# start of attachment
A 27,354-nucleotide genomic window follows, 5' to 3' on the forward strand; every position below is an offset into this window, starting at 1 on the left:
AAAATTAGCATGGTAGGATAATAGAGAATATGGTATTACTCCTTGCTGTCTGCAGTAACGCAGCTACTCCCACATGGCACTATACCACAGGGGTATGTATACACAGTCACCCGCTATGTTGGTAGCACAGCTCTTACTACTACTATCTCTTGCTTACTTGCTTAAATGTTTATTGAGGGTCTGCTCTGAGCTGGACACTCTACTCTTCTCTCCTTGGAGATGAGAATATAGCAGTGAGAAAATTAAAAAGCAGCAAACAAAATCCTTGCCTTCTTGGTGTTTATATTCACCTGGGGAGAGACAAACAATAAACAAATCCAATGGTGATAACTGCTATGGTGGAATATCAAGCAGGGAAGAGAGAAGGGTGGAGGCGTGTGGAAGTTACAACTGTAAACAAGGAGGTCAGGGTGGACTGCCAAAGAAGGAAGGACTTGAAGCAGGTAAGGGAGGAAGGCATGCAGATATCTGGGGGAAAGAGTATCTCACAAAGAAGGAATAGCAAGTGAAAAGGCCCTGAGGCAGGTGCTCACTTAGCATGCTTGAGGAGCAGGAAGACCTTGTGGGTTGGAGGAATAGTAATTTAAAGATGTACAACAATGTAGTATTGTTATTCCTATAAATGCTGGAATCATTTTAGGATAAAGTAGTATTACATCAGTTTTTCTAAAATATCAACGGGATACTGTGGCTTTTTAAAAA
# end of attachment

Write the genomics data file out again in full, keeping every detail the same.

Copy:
A 27,354-nucleotide genomic window follows, 5' to 3' on the forward strand; every position below is an offset into this window, starting at 1 on the left:
AAAATTAGCATGGTAGGATAATAGAGAATATGGTATTACTCCTTGCTGTCTGCAGTAACGCAGCTACTCCCACATGGCACTATACCACAGGGGTATGTATACACAGTCACCCGCTATGTTGGTAGCACAGCTCTTACTACTACTATCTCTTGCTTACTTGCTTAAATGTTTATTGAGGGTCTGCTCTGAGCTGGACACTCTACTCTTCTCTCCTTGGAGATGAGAATATAGCAGTGAGAAAATTAAAAAGCAGCAAACAAAATCCTTGCCTTCTTGGTGTTTATATTCACCTGGGGAGAGACAAACAATAAACAAATCCAATGGTGATAACTGCTATGGTGGAATATCAAGCAGGGAAGAGAGAAGGGTGGAGGCGTGTGGAAGTTACAACTGTAAACAAGGAGGTCAGGGTGGACTGCCAAAGAAGGAAGGACTTGAAGCAGGTAAGGGAGGAAGGCATGCAGATATCTGGGGGAAAGAGTATCTCACAAAGAAGGAATAGCAAGTGAAAAGGCCCTGAGGCAGGTGCTCACTTAGCATGCTTGAGGAGCAGGAAGACCTTGTGGGTTGGAGGAATAGTAATTTAAAGATGTACAACAATGTAGTATTGTTATTCCTATAAATGCTGGAATCATTTTAGGATAAAGTAGTATTACATCAGTTTTTCTAAAATATCAACGGGATACTGTGGCTTTTTAAAAA